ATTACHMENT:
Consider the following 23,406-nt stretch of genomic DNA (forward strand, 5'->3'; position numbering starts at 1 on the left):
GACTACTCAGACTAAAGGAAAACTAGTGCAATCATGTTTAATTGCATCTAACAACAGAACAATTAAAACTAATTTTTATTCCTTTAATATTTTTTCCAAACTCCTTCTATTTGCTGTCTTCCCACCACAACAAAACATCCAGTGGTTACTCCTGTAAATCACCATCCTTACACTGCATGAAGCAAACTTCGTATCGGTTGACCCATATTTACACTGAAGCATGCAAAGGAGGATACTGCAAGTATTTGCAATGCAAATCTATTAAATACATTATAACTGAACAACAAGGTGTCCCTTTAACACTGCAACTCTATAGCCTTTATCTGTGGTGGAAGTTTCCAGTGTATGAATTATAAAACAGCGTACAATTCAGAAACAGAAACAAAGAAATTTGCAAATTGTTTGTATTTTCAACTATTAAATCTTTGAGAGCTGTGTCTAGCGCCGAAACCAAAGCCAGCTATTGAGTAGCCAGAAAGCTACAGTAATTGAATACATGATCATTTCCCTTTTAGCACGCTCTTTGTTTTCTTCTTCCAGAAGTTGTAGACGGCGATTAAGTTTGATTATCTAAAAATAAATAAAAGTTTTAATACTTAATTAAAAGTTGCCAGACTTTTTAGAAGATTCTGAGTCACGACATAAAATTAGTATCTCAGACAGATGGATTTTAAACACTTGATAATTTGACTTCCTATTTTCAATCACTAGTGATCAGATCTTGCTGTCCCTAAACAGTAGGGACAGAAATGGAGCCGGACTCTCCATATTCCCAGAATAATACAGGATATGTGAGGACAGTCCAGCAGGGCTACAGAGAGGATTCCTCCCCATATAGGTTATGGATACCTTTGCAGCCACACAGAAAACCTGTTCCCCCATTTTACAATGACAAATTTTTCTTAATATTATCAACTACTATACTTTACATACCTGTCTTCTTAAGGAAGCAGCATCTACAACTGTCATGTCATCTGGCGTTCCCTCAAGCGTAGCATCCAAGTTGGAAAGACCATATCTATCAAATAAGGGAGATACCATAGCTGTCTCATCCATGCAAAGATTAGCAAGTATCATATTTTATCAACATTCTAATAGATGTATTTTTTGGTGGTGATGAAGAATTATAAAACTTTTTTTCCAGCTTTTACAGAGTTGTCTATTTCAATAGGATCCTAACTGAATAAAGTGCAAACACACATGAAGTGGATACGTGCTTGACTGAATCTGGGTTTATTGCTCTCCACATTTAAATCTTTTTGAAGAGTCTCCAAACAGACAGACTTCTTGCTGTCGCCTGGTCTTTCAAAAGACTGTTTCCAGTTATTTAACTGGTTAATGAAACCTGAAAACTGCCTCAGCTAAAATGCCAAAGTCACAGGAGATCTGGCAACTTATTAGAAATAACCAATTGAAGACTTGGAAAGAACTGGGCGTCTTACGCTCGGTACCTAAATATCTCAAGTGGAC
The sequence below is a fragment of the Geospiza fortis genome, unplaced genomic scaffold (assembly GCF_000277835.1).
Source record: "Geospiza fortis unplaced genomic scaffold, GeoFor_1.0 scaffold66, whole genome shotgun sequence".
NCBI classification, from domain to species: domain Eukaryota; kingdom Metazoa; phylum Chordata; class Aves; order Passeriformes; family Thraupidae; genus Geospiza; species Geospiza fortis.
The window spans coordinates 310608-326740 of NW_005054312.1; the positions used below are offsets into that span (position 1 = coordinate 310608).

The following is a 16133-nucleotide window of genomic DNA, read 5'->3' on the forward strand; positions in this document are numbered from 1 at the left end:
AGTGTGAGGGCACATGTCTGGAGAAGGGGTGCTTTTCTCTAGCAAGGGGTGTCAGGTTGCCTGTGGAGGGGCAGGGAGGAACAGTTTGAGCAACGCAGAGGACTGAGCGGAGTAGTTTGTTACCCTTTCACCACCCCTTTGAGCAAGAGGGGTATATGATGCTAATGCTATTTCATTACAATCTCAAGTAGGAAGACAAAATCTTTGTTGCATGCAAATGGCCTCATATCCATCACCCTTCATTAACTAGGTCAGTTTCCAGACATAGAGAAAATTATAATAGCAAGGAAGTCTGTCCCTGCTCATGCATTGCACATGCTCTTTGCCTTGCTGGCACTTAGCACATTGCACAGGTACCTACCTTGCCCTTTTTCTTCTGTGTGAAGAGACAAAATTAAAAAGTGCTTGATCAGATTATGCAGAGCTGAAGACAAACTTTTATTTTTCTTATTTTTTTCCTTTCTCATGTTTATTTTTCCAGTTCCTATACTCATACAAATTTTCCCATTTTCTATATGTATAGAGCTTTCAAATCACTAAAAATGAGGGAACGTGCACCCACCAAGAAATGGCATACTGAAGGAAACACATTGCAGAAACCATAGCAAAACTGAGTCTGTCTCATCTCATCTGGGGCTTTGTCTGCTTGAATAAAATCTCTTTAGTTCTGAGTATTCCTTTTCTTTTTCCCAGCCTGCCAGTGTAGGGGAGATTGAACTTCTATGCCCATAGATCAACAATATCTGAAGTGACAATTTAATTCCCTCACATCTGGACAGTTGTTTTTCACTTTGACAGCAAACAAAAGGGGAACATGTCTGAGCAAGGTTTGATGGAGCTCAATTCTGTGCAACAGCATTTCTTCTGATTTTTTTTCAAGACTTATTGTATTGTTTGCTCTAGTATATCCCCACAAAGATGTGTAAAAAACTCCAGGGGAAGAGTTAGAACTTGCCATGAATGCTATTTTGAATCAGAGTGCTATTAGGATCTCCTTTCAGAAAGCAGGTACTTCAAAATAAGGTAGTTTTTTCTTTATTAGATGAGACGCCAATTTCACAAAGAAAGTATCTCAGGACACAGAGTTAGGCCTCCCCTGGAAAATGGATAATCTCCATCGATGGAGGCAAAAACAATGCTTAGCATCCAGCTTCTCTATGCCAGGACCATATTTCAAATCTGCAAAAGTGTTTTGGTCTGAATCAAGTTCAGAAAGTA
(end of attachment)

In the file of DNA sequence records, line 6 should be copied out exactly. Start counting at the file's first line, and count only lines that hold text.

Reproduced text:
The window spans coordinates 310608-326740 of NW_005054312.1; the positions used below are offsets into that span (position 1 = coordinate 310608).